Eric Sammons:

That’s good to hear. Yeah, that’s good. It sounds like there are it, from what it sounds like to me in Europe, it’s like, there are definitely all the bad things we hear about over here, but there’s a lot of good things going underground that aren’t as well known, but they’re growing and they’re happening.

Alexander Tschugguel:

Yes, they do. And believe me, you will see in a few years, if you would travel Europe and maybe Europe is already really the dictatorship we expect it to become, then you will have an underground social life. And we as Europeans we know how to do this because we had so many, unfortunately, so many decades where we could try out and practice for this. We have our own culture for this. We have our own songs for this. We have our own pictures and art for this. We all have this.

So we just have to revive this, get it out of the basement, freshen it up a little bit and at the end we would like it, but that’s not our goal. Our goal is not underground. Our goal is to do whatever God wants us to do. If God wants us to do this to move our life more to an underground social life, this could definitely be what we are going to do, but God will show us. God shows us very directly everything we did the last two years if we kneel down in prayer and ask God, “Please help us with this decision.” The decisions worked out well every, every single time.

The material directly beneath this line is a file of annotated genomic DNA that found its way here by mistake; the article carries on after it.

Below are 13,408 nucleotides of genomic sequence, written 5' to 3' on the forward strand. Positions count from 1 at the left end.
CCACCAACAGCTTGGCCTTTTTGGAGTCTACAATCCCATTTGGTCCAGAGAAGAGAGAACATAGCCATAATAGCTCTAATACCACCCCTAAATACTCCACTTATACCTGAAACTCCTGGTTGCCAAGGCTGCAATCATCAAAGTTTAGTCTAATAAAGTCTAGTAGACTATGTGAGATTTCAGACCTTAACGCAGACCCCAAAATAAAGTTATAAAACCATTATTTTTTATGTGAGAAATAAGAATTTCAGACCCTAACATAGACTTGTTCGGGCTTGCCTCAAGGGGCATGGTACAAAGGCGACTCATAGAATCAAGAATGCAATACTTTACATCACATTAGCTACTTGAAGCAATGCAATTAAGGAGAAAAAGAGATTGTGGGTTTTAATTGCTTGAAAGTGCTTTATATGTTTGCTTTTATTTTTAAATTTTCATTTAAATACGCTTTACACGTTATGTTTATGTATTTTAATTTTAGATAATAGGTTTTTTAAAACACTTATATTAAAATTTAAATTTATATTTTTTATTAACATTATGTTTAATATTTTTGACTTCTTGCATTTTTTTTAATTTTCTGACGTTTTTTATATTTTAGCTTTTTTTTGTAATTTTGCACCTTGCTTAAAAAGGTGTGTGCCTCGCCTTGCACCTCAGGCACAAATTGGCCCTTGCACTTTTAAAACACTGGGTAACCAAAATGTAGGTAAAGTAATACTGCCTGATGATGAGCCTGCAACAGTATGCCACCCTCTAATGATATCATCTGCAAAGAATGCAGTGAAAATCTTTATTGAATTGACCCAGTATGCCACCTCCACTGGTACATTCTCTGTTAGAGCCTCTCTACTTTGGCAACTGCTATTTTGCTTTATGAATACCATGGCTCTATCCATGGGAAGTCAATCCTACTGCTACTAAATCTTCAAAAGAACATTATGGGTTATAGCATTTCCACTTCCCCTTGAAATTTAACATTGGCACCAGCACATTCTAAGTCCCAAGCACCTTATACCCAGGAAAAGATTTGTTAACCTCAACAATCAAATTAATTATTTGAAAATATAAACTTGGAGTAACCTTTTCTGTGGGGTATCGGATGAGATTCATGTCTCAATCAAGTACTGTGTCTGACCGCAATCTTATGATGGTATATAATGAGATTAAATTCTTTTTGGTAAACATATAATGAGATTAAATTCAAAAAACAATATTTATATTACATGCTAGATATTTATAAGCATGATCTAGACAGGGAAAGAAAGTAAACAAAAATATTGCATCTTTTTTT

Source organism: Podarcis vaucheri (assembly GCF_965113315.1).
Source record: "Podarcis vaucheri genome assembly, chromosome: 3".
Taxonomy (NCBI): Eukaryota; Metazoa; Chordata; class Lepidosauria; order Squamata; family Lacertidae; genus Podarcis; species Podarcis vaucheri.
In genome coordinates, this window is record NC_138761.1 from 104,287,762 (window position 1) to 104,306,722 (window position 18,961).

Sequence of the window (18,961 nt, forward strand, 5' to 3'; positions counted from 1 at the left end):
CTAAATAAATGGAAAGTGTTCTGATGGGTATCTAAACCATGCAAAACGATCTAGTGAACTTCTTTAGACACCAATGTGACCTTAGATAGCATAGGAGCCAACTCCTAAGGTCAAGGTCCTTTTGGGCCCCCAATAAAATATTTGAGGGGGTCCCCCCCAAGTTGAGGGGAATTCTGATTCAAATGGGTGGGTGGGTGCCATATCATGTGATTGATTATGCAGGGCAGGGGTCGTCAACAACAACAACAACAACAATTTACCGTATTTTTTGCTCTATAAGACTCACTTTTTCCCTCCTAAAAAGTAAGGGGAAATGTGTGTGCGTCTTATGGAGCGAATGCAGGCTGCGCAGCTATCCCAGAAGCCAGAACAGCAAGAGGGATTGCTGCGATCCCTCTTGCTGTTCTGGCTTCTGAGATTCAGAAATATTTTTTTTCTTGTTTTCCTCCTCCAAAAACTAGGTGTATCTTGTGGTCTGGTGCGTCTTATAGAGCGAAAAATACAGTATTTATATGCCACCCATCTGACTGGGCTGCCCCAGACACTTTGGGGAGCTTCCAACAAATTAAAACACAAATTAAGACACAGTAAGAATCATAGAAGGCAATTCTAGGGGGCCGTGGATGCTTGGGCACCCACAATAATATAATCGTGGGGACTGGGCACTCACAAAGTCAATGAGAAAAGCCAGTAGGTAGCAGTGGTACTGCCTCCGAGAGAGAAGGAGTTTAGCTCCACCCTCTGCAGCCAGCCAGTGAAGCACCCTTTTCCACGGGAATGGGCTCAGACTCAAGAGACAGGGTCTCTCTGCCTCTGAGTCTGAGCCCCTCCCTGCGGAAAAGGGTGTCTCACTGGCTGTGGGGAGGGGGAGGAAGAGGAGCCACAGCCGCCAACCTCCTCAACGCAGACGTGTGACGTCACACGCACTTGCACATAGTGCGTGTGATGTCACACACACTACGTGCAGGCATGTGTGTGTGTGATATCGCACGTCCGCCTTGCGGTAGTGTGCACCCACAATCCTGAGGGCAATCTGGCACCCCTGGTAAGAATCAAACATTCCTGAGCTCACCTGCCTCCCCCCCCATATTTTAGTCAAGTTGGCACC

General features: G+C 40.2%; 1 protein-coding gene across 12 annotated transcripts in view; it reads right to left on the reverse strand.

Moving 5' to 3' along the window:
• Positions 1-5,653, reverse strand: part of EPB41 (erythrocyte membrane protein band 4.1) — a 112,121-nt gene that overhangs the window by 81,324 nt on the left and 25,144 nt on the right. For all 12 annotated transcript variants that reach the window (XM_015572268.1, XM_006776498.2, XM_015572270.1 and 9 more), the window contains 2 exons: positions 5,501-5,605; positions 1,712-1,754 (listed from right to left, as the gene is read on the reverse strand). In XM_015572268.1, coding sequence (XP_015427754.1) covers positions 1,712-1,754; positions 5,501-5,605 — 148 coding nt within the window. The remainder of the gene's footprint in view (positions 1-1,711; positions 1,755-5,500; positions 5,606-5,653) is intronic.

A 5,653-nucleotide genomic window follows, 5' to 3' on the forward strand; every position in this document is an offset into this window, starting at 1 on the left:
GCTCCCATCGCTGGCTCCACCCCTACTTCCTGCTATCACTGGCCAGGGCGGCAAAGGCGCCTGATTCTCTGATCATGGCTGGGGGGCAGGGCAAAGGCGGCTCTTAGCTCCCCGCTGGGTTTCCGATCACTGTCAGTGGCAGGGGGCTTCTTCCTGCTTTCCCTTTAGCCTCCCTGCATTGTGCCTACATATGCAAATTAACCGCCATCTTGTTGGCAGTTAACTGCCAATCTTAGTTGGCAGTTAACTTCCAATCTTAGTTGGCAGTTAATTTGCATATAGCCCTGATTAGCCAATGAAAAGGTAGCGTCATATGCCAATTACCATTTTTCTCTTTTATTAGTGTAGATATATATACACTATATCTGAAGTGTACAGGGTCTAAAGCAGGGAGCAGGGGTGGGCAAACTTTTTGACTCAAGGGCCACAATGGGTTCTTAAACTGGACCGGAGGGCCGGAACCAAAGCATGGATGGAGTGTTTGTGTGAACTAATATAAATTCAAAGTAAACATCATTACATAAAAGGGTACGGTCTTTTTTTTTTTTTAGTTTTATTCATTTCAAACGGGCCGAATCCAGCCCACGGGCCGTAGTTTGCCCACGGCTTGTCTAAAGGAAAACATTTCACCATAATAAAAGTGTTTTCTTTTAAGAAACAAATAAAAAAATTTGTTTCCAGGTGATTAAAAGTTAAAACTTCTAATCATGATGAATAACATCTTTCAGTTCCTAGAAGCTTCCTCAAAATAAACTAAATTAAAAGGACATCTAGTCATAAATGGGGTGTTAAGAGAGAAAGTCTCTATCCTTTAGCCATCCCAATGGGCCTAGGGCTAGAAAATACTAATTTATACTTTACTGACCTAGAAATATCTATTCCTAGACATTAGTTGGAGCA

Eric Sammons:

Right. Yeah. I think in America, if God calls us to underground, we have no idea how to do it. We just never have had to over here. So we might get some lessons from you guys.

Alexander Tschugguel:

And we, yeah. What we need from you actually, that’s the reason why I said at the beginning, I really like the Mag. It’s also it was not a critique that the European student talked too much about this. It’s a matter of fact that we cannot talk too much about this as well. And you can. So yes, there are some fights which are really annoying. So for example, when this whole fight among traditionalists came up about certain theological questions, which can definitely be sorted out inside and not outside this was very annoying. And every European, traditionalist was very annoyed by this because we all said, “Why do you have to do this right now? It’s just destroying your reputation, it’s destroying everything you do.”

At the end of the day, whenever I come to the United States, it was not possible for the last two years, but now there is a possibility for me. Whenever I come to the United States, I’m amazed by the wonderful communities there, but a fantastic breeze, but a wonderful faith, great, great media by lots of universities who were able to create. And so I’m 100% sure the United States, the people of the United States, the Catholics of the United States will play an important role in the fight against evil. They already play an important role in the fight against evil that I’m 100% sure of that.

Eric Sammons:

Yeah, God willing and hopefully we’ll all continue. So one last thing I wanted to ask you, how do just practically the St. Boniface Institute, how does it fund itself and how do people support the institute?